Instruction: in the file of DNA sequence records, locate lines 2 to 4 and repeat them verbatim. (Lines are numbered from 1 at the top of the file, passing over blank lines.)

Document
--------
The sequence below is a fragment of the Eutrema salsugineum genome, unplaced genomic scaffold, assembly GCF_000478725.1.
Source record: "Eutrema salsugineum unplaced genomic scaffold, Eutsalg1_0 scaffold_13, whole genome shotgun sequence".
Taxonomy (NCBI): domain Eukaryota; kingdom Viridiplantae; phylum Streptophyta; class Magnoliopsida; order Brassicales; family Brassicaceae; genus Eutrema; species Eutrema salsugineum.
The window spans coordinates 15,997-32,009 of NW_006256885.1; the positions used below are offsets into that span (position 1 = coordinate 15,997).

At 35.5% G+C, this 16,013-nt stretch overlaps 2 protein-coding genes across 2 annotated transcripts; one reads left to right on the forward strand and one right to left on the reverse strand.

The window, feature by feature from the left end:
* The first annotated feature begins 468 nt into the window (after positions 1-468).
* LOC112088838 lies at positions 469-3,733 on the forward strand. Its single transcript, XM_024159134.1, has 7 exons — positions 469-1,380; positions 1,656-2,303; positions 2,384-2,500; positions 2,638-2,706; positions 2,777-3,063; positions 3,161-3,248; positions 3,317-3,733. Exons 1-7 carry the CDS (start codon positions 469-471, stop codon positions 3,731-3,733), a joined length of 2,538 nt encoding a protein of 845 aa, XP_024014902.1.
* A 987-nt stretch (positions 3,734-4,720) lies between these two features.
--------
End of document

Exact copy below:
Source record: "Eutrema salsugineum unplaced genomic scaffold, Eutsalg1_0 scaffold_13, whole genome shotgun sequence".
Taxonomy (NCBI): domain Eukaryota; kingdom Viridiplantae; phylum Streptophyta; class Magnoliopsida; order Brassicales; family Brassicaceae; genus Eutrema; species Eutrema salsugineum.
The window spans coordinates 15,997-32,009 of NW_006256885.1; the positions used below are offsets into that span (position 1 = coordinate 15,997).